Tue, Sep 24, 2019 - Page 3 News List

DIPLOMATIC TIES: Solomons a China prestige issue: report

‘ILLUSORY’ BENEFITS:Waiting for China to keep its promises could be time-consuming and expensive for the Solomon Islands, an article in the ‘Defense Security Weekly’ said

By Aaron Tu and Jonathan Chin  /  Staff reporter, with staff writer

The logo for the Institute for National Defense and Security Research is pictured in an undated photograph.

Photo: Tu Chu-min, Taipei Times

For China, winning over the Solomon Islands from Taiwan was a matter of prestige and a geographically strategic move, an analyst said in the latest issue of Defense Security Weekly, an Institute for National Defense and Security Research publication.

Taiwan cut diplomatic ties with Kiribati and the Solomon Islands on Friday and Monday last week, respectively, after the two said they would switch to China.

The report, published by the think tank affiliated with the Ministry of National Defense, said that Beijing had urgent need of a diplomatic victory amid protests in Hong Kong and a trade dispute with the US, especially as China’s National Day nears.

On Oct. 1 China is to mark the 70th anniversary of the founding of the People’s Republic of China.

Moreover, gaining the strategically important Solomon Islands greatly strengthened China’s presence in the Pacific, for Chinese fleets could now take measures to prevent the US Navy from joining forces with the Royal Australian Navy, thereby compromising the “second island chain,” the report said.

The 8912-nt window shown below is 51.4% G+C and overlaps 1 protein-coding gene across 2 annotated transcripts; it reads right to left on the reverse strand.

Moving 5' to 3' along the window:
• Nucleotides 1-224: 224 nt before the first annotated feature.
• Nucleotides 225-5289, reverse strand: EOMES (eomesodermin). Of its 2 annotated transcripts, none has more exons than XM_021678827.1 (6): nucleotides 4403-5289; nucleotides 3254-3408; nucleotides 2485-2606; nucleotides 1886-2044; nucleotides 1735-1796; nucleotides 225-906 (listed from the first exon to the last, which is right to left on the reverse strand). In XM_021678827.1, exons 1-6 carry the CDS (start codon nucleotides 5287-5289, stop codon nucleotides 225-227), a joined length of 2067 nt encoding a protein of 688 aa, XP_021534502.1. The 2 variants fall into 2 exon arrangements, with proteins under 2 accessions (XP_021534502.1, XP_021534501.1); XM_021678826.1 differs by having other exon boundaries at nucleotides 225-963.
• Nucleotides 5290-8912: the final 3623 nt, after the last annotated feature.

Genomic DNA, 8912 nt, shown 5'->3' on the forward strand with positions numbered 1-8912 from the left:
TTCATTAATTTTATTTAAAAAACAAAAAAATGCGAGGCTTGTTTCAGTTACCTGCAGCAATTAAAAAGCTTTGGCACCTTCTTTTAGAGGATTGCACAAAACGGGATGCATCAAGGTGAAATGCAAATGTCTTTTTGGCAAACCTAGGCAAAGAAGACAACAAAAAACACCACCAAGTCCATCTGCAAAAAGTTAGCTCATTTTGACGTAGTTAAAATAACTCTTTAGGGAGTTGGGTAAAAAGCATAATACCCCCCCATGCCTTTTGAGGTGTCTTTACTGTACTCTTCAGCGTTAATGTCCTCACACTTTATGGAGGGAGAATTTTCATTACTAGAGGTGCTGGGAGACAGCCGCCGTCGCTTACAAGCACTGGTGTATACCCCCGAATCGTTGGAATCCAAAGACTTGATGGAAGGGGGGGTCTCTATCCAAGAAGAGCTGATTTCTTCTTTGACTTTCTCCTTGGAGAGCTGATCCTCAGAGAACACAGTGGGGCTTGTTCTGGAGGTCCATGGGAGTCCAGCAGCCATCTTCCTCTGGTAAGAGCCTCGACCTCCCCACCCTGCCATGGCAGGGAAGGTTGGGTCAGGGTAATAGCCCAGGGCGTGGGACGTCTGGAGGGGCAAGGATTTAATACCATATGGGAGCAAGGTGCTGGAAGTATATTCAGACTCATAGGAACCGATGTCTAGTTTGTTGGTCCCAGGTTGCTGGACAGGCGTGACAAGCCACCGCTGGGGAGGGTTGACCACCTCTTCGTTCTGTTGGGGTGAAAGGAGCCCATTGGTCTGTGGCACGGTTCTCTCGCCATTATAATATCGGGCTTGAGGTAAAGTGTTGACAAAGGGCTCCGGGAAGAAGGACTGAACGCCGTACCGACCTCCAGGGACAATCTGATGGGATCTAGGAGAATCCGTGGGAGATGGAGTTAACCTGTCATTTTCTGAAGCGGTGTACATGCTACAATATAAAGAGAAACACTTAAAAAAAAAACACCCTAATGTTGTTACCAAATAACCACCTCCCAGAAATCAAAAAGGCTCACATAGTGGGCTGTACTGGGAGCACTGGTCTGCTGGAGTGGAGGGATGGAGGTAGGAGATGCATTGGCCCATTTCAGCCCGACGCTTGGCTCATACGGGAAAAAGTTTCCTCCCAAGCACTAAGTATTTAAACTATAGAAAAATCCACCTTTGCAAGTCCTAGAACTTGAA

However, the benefits of the Solomon Islands new-found friendship with China might prove illusory, as Beijing is well-versed in debt-trap diplomacy and its strategic priorities lay in obtaining a maritime base, it said.

Beijing is known to offer loans with high interest rates as a form of foreign economic aid, then extract concessions from the beneficiaries after they prove unable to redeem their debts, the report said.

Taiwan’s former diplomatic allies Sao Tome and Principe and the Dominican Republic became heavily indebted to China after switching diplomatic recognition in exchange for economic aid, it said.

Furthermore, waiting for China to make good on its promises could prove a time-consuming and expensive proposition, the report said, adding that Beijing is not expected to break ground for the airport it said it would build for Sao Tome and Principe until the end of this year.

Meanwhile, Washington seemed to have taken notice of Beijing’s actions and attempted to prevent the Solomon Islands from severing ties with Taiwan, it said.

The Better Utilization of Investments Leading to Development Act, which US President Donald Trump signed into law last year, is widely deemed to be a response to Beijing’s Belt and Road Initiative and the US could well apply the law in the Indo-Pacific region in ways that benefit Taiwan, it said.

This story has been viewed 2800 times.

Comments will be moderated. Keep comments relevant to the article. Remarks containing abusive and obscene language, personal attacks of any kind or promotion will be removed and the user banned. Final decision will be at the discretion of the Taipei Times.

TOP top